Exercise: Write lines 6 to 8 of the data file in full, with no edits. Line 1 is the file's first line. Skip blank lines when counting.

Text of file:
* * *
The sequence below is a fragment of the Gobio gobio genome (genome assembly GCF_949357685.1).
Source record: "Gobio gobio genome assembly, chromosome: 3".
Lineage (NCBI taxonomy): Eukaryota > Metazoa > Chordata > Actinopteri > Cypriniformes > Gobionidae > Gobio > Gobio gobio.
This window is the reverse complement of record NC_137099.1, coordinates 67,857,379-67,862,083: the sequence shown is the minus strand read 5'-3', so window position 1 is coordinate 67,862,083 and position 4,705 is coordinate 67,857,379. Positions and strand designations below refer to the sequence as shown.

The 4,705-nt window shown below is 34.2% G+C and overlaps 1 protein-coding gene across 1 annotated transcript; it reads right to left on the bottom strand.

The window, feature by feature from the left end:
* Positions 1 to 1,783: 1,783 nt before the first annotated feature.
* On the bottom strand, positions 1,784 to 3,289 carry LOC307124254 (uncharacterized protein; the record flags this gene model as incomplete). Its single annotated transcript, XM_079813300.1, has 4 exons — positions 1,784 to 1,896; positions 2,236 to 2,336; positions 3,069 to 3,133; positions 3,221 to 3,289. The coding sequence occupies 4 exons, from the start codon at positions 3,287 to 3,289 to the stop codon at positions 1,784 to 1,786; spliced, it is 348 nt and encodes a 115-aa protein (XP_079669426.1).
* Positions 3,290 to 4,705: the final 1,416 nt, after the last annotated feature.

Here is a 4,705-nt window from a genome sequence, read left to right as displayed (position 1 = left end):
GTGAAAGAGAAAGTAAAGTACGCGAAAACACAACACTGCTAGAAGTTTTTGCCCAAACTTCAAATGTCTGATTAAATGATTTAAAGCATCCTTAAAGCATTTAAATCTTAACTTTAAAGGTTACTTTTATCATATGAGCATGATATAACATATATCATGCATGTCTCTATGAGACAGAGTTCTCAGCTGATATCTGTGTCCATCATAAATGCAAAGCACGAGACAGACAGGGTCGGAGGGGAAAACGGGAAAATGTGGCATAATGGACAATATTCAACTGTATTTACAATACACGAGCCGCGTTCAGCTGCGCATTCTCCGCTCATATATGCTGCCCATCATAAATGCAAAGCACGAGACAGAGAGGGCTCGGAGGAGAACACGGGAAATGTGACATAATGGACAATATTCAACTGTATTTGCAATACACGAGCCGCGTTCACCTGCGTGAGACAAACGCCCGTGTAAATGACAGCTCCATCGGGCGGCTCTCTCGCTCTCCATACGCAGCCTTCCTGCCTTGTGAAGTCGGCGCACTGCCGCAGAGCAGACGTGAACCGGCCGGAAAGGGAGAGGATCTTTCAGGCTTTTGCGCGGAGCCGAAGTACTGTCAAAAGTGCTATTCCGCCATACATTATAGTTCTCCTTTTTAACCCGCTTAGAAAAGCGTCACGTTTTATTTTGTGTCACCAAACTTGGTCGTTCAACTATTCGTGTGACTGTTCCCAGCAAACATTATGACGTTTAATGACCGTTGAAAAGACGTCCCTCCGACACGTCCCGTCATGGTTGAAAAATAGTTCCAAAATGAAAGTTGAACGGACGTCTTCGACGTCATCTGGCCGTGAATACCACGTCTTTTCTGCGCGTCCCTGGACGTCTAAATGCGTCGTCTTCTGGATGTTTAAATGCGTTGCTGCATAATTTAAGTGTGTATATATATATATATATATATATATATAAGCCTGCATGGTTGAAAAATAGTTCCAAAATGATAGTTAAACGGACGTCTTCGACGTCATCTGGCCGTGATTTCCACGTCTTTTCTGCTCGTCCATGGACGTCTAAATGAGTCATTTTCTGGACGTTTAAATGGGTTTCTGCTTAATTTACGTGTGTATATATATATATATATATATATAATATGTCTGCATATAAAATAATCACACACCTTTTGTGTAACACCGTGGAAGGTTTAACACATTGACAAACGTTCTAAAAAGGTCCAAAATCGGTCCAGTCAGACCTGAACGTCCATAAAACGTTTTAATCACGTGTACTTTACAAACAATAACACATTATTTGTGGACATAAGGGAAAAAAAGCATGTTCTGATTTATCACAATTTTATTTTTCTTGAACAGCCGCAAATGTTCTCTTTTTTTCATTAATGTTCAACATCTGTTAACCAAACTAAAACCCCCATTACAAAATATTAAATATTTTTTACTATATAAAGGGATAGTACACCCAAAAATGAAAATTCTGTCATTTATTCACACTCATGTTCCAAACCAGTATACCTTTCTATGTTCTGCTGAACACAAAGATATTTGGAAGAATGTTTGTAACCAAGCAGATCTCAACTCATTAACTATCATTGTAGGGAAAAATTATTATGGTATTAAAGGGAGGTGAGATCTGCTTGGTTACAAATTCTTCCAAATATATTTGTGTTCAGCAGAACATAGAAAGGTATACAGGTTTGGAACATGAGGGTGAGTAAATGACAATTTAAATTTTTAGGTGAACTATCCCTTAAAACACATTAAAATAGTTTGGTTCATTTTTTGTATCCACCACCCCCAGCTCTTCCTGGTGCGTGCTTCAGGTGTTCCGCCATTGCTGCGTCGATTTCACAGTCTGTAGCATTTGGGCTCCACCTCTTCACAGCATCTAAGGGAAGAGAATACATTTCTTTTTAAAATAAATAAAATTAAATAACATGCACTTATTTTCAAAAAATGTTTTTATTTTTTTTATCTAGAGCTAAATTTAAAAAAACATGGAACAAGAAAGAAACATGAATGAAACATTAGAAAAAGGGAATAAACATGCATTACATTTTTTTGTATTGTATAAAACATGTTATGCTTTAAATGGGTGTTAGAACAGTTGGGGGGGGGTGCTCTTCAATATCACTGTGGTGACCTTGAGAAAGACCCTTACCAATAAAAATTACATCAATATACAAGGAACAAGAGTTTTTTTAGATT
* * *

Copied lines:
The window, feature by feature from the left end:
* Positions 1 to 1,783: 1,783 nt before the first annotated feature.
* On the bottom strand, positions 1,784 to 3,289 carry LOC307124254 (uncharacterized protein; the record flags this gene model as incomplete). Its single annotated transcript, XM_079813300.1, has 4 exons — positions 1,784 to 1,896; positions 2,236 to 2,336; positions 3,069 to 3,133; positions 3,221 to 3,289. The coding sequence occupies 4 exons, from the start codon at positions 3,287 to 3,289 to the stop codon at positions 1,784 to 1,786; spliced, it is 348 nt and encodes a 115-aa protein (XP_079669426.1).